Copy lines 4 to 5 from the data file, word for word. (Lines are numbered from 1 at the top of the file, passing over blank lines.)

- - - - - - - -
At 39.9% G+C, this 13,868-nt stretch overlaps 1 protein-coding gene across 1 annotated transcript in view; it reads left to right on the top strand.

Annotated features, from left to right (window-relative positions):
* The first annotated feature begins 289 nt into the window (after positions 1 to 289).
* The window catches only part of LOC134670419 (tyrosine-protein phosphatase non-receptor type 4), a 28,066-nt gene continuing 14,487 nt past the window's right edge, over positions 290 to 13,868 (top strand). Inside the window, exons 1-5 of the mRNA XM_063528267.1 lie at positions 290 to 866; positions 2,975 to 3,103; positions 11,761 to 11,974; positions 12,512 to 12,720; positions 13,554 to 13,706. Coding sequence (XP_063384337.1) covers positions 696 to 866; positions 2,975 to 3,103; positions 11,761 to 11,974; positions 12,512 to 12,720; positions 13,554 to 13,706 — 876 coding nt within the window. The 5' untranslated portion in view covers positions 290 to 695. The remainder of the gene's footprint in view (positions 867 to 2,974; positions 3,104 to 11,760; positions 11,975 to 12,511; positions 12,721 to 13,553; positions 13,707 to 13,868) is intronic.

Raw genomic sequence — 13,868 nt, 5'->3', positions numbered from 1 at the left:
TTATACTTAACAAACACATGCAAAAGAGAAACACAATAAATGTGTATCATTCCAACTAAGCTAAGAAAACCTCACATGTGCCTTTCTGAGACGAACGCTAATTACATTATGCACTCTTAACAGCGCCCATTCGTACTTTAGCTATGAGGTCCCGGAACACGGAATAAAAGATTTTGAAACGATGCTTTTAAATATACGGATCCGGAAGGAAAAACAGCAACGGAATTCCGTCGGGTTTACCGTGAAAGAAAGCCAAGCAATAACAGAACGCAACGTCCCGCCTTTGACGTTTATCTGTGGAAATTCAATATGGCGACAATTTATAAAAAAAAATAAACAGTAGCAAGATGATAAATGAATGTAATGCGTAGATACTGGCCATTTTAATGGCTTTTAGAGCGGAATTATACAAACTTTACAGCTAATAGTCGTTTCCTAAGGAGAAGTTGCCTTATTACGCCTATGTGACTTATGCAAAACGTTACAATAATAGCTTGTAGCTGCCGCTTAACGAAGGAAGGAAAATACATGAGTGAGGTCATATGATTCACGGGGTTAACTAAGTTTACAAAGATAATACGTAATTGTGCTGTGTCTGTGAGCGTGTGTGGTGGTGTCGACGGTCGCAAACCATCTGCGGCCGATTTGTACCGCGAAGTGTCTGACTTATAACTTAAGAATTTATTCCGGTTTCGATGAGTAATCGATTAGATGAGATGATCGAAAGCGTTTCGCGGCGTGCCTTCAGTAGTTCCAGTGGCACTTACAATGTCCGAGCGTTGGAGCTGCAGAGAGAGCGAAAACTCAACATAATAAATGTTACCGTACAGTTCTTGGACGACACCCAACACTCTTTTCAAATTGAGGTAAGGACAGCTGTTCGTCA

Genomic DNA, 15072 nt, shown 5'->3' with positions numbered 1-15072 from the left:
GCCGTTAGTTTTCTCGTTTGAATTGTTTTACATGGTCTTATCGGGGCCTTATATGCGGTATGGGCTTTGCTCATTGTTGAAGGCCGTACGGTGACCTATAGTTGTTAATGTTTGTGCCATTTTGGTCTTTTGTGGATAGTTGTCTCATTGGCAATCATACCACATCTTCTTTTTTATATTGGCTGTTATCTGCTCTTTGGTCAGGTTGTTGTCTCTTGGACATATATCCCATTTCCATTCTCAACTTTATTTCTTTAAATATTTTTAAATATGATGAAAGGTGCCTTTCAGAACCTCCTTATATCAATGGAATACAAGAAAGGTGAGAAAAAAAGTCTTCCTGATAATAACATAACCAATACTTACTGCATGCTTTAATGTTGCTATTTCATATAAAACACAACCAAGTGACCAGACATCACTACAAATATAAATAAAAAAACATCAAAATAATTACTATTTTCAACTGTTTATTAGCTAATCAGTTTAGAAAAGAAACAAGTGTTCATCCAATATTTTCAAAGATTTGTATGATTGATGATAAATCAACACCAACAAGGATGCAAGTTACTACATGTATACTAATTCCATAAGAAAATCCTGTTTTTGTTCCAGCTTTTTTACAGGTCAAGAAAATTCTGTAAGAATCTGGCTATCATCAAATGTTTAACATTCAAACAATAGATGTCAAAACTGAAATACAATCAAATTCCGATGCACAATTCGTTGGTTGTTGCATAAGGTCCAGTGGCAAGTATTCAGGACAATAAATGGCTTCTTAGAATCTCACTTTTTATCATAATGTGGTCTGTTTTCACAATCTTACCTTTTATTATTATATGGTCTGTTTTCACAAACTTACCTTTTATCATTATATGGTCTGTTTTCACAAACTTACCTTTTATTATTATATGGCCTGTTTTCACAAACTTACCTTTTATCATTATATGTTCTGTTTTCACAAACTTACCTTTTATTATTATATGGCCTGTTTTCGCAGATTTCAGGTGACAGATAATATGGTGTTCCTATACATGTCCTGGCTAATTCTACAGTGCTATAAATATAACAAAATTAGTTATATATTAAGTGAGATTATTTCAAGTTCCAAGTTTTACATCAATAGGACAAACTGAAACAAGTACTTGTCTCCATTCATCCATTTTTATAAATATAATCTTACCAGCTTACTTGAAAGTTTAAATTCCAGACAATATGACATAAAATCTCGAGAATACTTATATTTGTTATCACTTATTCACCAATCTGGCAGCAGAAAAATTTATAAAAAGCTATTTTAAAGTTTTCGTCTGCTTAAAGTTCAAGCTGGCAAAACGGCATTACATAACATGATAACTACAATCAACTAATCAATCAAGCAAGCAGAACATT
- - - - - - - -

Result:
* The window catches only part of LOC134670419 (tyrosine-protein phosphatase non-receptor type 4), a 28,066-nt gene continuing 14,487 nt past the window's right edge, over positions 290 to 13,868 (top strand). Inside the window, exons 1-5 of the mRNA XM_063528267.1 lie at positions 290 to 866; positions 2,975 to 3,103; positions 11,761 to 11,974; positions 12,512 to 12,720; positions 13,554 to 13,706. Coding sequence (XP_063384337.1) covers positions 696 to 866; positions 2,975 to 3,103; positions 11,761 to 11,974; positions 12,512 to 12,720; positions 13,554 to 13,706 — 876 coding nt within the window. The 5' untranslated portion in view covers positions 290 to 695. The remainder of the gene's footprint in view (positions 867 to 2,974; positions 3,104 to 11,760; positions 11,975 to 12,511; positions 12,721 to 13,553; positions 13,707 to 13,868) is intronic.

Raw genomic sequence — 13,868 nt, 5'->3', positions numbered from 1 at the left: